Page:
2nd Grade  Math
LESSON PROBLEM: Data Analysis: What is the place value of a number?
STUDY GUIDE
The book "One Grain of Rice" by the author Demi is a mathematical folktale. A folktale is a story that has been told over and over again, usually by one person telling another. We can use this story to learn mathematical concepts. It is a wonderful story where valuable lessons are learned. You can learn about place value using this folktale about rice.
In the story, a child named Rani found rice belonging to the Raja. As a reward, Rani asked the Raja to give her one grain of rice the first day, two grains the next, four grains on the third day and each day after, double the rice of the day before.
Place value is when we give each digit in a number a value. In the story rice is used to show quantity. Rani starts out with one grain of rice and ends up with more than one billion grains of rice.
On day 5, Rani has 16 grains of rice. The first digit of this number is the ten's place. There is one ten in the number 16. In addition to the 1 ten there are 6 ones in the number 16.
Tens Ones
1 6
On day 6, Rani has 32 grains of rice. There are 3 tens in the number 32. There are 3 sets of ten. In addition to the 3 tens, there are 2 ones.
Tens Ones
3 2
On day 7, Rani has 64 grains of rice. There are 6 tens in the number 64. There are 6 sets of ten. In addition to the 6 tens, there are 4 ones.
Tens Ones
6 4
On the ninth day, Rani receives 256 grains of rice. How much is that? The number 256 has three digits. A different place value is given to each digit. The hundred's place is the first digit in this number. There are two sets of one hundred in the number 256. This number has two hundreds.
Hundreds Tens Ones
2 5 6
The middle digit of 256 is where we have the ten's place. We can see that there are 5 tens or 5 sets of ten. Now we can see that in addition to the 2 hundreds, we have 5 tens.
The last digit in the number 256 is 6. This is the one's place. There are 6 ones in the number 256.
We now see that there are 2 sets of 100, 5 sets of 10 and 6 ones in the number 256.
On Day 10, Rani has 512 grains of rice. How much is 512? What is the place value of that number?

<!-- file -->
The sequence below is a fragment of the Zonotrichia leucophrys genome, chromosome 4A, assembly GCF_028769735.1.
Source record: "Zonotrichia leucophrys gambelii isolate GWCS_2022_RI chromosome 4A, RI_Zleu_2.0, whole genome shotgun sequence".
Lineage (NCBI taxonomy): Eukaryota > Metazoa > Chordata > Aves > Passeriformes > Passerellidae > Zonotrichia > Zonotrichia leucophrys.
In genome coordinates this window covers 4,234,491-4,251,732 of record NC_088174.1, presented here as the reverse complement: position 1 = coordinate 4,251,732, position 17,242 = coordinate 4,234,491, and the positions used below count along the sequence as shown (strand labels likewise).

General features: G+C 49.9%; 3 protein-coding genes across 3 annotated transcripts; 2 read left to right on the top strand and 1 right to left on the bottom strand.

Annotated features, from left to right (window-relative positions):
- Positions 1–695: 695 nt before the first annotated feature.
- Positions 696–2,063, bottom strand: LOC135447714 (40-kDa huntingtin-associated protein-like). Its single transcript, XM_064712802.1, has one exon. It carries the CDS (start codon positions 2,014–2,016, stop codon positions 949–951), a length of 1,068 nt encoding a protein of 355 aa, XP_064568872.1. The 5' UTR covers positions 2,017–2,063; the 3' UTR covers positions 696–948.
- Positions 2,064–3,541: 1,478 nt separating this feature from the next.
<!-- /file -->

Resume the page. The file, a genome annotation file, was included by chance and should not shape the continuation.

Hundreds Tens Ones
5 1 2
The number 512 has three digits. If we look at the first digit in this number we can see that there are 5 sets of one hundred. It has 5 hundreds.
The middle digit of number is 1. We can see that there is 1 ten. In addition to the 5 hundreds, we have 1 ten.
The last digit in 512 is the 2. There are 2 ones in the number 512.
We can now see that there are 5 sets of 100, 1 set of 10 and 2 ones.
Everyday Rani receives more and more rice. On the twelth day, she receives "about four handfuls". On the sixteenth day, she receives "enough rice for two full bags". On day twentynine, she receives enough rice to fill "two royal storehouses". At the end of the story she has more than one billion grains of rice. Each of the numbers in the book can be broken down using place value.
ACTIVITIES
With the use of index cards and rice, explore the concept of place value.
You will need:
Index cards (ONES, TENS, HUNDREDS printed on card)
Colored rice (purchased at craft stores)
Instructions:
Using various three or three digit numbers use the rice to indicate the place value of the numbers.
EXTENDED LEARNING
On day 11, Rani has 1,024 grains of rice. What is the place value of this four digit number? Write some more numbers that go with the story. Remember the correct place value of each number.
VOCABULARY
 folktale
 digit
 number
 mathematical
 value
Click here to play Rice Rampage!



































Rice Farm Animals:
Rice farms have lots of animals. Click here to learn more about rice farms and the animals that live there. 




Home  Math  Social Studies  Science  Health  Games  Students
© 2004 USRPA, A nonprofit association based in Houston, Texas
All Rights Reserved
USRPA does not discriminate in its programs on the basis of race, color, national origin, sex, religion, age, disability, political beliefs, or marital/family status. Persons with disabilities who require alternative means for communication of information (such as Braille, large print, sign language interpreter) should contact USRPA at 7139747423.